Seattle’s street signs have recently been undergoing a change. While they’re still the same recognizable freeway-green rectangles, outlined in white and with white letters reversed out of the green, the new signs have noticeably larger type. The old signs (top, left) were always easily legible – upper and lowercase letters, except in secondary information such as “AVE,” and always spaced loosely enough to be readable at an angle from a moving car – though a lot of the old signs are now too faded to do their job. (I had to search a bit to find an example of old signs that were still in good condition.) Even the numerals were legible, an important consideration in a city with lots of numbered streets.
The new street signs (bottom, left) aren’t obviously different, except that the letters are larger. They take up more of the space inside the green rectangle, which creates a less pleasing shape but make them readable from a greater distance away. They look a bit bloated when you see them from the sidewalk, as you walk along a city street; but from a moving car, they’re large and clear. Clearly that was the priority in their design.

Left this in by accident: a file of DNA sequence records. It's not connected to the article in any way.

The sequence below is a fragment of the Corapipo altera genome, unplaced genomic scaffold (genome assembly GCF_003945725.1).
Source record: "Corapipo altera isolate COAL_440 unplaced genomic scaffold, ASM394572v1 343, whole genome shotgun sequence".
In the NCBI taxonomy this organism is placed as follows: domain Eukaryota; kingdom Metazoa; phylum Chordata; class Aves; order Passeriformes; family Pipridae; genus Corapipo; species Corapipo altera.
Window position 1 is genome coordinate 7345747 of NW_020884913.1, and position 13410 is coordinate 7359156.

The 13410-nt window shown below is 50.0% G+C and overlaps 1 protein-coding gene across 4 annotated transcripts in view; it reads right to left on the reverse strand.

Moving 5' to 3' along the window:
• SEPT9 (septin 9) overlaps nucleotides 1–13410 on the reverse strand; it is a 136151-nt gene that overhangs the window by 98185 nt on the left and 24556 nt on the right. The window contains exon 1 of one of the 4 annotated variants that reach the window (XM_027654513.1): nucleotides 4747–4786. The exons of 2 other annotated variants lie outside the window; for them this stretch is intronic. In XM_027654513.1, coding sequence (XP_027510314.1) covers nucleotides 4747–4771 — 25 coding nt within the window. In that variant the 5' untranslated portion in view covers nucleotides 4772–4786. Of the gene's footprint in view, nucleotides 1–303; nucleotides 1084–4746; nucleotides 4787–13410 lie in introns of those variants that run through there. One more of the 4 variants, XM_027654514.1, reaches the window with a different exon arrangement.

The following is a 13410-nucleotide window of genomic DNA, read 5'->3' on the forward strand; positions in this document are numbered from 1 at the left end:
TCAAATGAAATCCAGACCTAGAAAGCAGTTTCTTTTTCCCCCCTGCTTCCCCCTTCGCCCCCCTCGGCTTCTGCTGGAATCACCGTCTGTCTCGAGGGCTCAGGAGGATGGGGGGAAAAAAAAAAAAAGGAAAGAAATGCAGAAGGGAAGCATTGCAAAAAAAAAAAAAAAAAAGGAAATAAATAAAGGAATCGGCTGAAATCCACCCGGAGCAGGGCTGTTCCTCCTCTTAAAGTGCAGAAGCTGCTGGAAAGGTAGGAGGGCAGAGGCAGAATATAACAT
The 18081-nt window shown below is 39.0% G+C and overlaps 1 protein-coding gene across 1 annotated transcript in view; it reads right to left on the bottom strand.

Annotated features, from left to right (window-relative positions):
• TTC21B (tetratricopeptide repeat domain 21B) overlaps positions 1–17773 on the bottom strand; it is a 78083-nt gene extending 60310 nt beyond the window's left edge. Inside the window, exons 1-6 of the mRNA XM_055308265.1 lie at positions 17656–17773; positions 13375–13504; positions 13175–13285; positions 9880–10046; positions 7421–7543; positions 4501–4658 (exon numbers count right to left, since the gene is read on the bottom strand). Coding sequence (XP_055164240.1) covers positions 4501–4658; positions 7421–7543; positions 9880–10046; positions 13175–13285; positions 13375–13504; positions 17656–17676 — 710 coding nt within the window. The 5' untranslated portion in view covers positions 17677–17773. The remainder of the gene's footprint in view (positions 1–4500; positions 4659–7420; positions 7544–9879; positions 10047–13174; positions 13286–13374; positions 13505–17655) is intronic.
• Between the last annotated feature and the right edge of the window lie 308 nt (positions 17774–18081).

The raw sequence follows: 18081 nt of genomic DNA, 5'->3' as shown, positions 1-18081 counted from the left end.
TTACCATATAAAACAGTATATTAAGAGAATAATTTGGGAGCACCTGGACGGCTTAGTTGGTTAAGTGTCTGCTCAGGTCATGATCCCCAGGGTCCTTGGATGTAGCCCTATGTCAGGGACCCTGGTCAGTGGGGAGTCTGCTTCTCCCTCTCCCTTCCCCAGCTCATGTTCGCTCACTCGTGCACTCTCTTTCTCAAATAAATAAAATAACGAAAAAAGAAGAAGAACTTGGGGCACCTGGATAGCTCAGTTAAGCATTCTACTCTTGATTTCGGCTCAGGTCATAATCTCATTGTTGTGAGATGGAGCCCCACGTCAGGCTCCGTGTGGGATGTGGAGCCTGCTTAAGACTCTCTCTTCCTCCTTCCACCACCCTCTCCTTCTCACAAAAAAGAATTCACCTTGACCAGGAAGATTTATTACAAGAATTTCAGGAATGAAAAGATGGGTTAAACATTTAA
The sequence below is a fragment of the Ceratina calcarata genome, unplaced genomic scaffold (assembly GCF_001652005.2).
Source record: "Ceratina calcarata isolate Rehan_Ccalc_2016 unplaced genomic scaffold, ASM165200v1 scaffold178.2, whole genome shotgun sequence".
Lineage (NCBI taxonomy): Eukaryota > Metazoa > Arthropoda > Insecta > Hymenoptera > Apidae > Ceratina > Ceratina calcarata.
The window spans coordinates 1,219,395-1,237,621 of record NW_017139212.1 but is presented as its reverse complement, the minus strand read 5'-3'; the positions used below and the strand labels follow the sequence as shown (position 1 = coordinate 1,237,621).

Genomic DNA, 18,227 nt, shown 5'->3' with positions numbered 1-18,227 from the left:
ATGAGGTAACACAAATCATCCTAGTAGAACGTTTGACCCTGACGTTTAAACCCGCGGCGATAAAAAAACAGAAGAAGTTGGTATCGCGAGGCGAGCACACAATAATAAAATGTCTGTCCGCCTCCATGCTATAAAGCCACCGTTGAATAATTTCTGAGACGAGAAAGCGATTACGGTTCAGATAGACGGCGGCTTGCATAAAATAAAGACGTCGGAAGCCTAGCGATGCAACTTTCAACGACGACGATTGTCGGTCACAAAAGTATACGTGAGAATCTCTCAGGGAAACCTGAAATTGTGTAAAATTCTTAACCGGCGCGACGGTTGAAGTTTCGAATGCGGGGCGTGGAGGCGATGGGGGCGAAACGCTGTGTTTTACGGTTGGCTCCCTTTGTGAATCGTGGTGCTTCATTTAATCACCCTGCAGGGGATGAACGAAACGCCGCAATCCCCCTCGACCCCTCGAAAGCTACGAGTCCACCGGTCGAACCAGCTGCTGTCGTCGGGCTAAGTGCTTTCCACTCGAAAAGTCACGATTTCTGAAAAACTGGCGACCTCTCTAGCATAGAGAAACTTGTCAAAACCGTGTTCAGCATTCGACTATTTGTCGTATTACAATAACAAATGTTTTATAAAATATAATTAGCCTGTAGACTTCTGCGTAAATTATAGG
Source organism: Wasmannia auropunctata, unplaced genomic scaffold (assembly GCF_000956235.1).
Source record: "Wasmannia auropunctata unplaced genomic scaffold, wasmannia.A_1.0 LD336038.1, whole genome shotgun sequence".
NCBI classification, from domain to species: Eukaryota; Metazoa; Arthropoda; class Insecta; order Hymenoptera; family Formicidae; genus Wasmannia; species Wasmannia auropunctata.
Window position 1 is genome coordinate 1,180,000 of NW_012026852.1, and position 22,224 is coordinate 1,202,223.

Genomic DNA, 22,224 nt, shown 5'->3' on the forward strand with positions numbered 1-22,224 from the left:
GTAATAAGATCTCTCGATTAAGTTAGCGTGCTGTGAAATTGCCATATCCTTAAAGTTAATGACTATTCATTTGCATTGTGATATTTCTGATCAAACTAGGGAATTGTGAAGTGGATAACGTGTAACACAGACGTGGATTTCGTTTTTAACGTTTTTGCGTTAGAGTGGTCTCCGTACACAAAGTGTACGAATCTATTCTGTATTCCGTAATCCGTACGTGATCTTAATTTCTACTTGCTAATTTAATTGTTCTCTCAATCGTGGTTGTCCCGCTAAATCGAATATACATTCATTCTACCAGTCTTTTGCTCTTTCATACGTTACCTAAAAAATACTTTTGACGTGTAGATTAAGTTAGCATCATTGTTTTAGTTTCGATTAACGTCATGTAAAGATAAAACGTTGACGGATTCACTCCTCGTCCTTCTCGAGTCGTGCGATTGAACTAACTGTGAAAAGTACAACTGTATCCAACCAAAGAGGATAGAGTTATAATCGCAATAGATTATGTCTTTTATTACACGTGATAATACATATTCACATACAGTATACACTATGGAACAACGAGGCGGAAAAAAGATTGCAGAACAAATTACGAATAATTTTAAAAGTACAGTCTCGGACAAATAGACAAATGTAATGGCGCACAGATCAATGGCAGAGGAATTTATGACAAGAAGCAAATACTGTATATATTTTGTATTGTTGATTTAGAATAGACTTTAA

Some of the small details are fussier in the new signs. It might seem better to have “Ave” in upper and lowercase letters, like the street name, since it’s more legible than the old all-caps setting; but this is purely secondary information, so it’s actually a distraction. Similarly, the gratuitous addition of superscripts such as “th” on “10th Ave E” just clutters things up. The simpler the form, the better, as long as the essential information is there.
In case you’re wondering, the arrows in the bottom photo are there simply because I took that picture at a peculiar intersection where streets come together at an angle.